Children have a say in appointing their teachers

Making links with local, national and international organisations helps broaden the pupils aspirations
Making links with local, national and international organisations helps broaden the pupils aspirations
Promoted by Carr Manor Community School

Youngsters at a Leeds school are being given their say – boosting outcomes and creating happier classrooms.

PUPILS at a Leeds school have been handed the chance to have their voices heard in key decisions affecting their education.

A curriculum model is discussed through a series of sessions before being presented to pupils and parents through letters, videos and face-to- face conversations.

A curriculum model is discussed through a series of sessions before being presented to pupils and parents through letters, videos and face-to- face conversations.

Pupils at Carr Manor Community School are included in discussions surrounding the curriculum and staff appointments, as well as a wide range of day to day school procedures and events.

The move is part of a strategy developed by senior teachers at the school designed to encourage pupils to feel highly engaged in their learning. They say they’ve found young people who feel more connected with how their school operates, the way they learn and their local community, go on to experience a range of benefits and improved outcomes.

The school’s initiatives include pupil focus groups set up to help shape the curriculum. A curriculum model is discussed through a series of sessions before being presented to pupils and parents through letters, videos and face-to- face conversations.

Pupil panels also take part in recruitment processes for every new appointment in the school, from learning support team members right up to senior leadership.

There are also over 100 school council representatives and 32 house captains, while every pupil has the chance to have their say in coaching group sessions, regular surveys and meetings.

According to the school’s Executive Principal Mr Flowers, involving young people in key decisions surrounding their own education and day to day school life, along with rewarding good effort, are vital components in helping them feel more engaged. In turn, that means they are more likely to succeed.

“We want to encourage and enable pupils to ‘choose to’ and ‘want to’ learn, as this is when it becomes meaningful and focused,” he said. “When it is meaningful and focused, pupils usually exceed expectations.”

Assistant Principal, James Dunford, agreed: “Pupils must be included in their learning in order to grasp the purpose and relevance of education.

“If they are to thrive, they need to understand why they are studying a subject and why a certain topic is worthwhile.”

“In a classroom, pupils should be actively engaged, intellectually curious and working as independently as possible.”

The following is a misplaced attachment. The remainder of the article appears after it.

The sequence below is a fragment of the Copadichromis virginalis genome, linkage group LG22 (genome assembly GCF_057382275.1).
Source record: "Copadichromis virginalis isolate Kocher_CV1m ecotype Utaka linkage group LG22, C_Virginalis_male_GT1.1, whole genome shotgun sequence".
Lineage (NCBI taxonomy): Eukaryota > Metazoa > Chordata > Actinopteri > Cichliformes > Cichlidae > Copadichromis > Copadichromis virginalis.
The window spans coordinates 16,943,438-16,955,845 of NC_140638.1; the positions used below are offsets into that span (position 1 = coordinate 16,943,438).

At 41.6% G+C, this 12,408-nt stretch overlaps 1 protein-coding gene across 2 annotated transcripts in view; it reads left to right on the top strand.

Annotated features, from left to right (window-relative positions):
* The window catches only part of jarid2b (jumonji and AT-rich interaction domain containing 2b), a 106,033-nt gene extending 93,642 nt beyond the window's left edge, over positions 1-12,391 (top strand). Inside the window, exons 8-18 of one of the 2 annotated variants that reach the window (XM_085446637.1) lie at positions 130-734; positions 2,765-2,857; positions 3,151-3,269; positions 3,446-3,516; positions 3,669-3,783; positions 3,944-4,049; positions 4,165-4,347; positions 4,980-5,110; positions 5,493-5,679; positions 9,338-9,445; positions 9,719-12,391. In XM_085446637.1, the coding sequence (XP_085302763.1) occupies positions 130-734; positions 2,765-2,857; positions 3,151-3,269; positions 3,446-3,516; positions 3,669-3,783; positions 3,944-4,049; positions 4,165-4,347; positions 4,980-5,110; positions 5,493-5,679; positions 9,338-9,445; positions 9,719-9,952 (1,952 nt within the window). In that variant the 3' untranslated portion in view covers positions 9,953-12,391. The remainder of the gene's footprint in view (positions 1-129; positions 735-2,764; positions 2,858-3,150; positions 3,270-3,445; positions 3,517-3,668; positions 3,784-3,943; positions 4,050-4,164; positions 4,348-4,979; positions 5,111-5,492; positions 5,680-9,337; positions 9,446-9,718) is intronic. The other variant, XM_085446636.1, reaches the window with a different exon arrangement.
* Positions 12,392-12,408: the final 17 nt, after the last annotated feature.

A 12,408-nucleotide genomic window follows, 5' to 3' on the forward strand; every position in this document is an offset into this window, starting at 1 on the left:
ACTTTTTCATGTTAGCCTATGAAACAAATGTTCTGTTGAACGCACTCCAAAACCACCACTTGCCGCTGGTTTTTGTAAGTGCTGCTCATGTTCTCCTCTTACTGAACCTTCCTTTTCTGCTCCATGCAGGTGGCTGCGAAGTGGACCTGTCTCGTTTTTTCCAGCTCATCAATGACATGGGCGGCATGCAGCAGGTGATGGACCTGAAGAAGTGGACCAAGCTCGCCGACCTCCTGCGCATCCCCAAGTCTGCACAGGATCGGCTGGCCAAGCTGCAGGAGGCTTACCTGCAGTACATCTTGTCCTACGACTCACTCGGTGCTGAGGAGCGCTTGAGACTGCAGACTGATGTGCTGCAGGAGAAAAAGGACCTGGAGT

“These goals cannot be achieved if they are not included in their learning.”

Senior staff at the school – one of only three in Leeds that offers ‘all through’ education for children from four right up to 19 – engage with pupils from the moment they arrive, so they feel they have crucial input in their own education and future.

They work hand in hand with pupils and go on to create personal development pathways based around a range of activities – from baking to rock climbing -selected to meet their personal interests.

Mr Flowers added: “We talk about options and different pathways as soon as children join us, refining the information as they mature, so that they can make good decisions based upon their abilities and aspirations.”

“It is important for pupils to know and understand their own strengths and areas for development so that they can take some responsibility for their own learning.”

Eight Steps To Success

The school has identified eight key routes to engagement which it believes helps deliver better pupil outcomes, a more harmonious school, better attendance and stronger links with the community.

They are:

1. Positive reinforcement through rewards and phone calls home.

2. Working on changing the mind-set of pupils to increase participation in lessons, further learning and extra-curricular activities.

3. Motivating and encouraging pupils through restorative conversations.

4. Finding out why pupils don’t participate by engaging with school council representatives.

5. Working with pupils to find out what activities they enjoy doing and what encourages them to attend.

6. Offering leadership opportunities for those who do take part.

7. Holding Flexible Learning at different times of the day, at weekends and during the holidays.

8. Peer mentoring programmes.

Outside partners

The engagement strategy extends to the outside community, so pupils can see the opportunities available beyond the school gates.

“Making links with local, national and international organisations helps broaden the pupils’ aspirations,” said Senior Manager for Personal Development and Wellbeing Matthew Skinner.

“Work with charities encourages entrepreneurial skills as well as providing pupils with the opportunity to understand how good it feels to do something for others.”

“Professionals visiting school help pupils make links between where they are now in their school career and where they could be five or ten years, or even further in the future.”

For further information on how Carr Manor Community School could help your child feel engaged in their education, visit www.carrmanor.org.uk.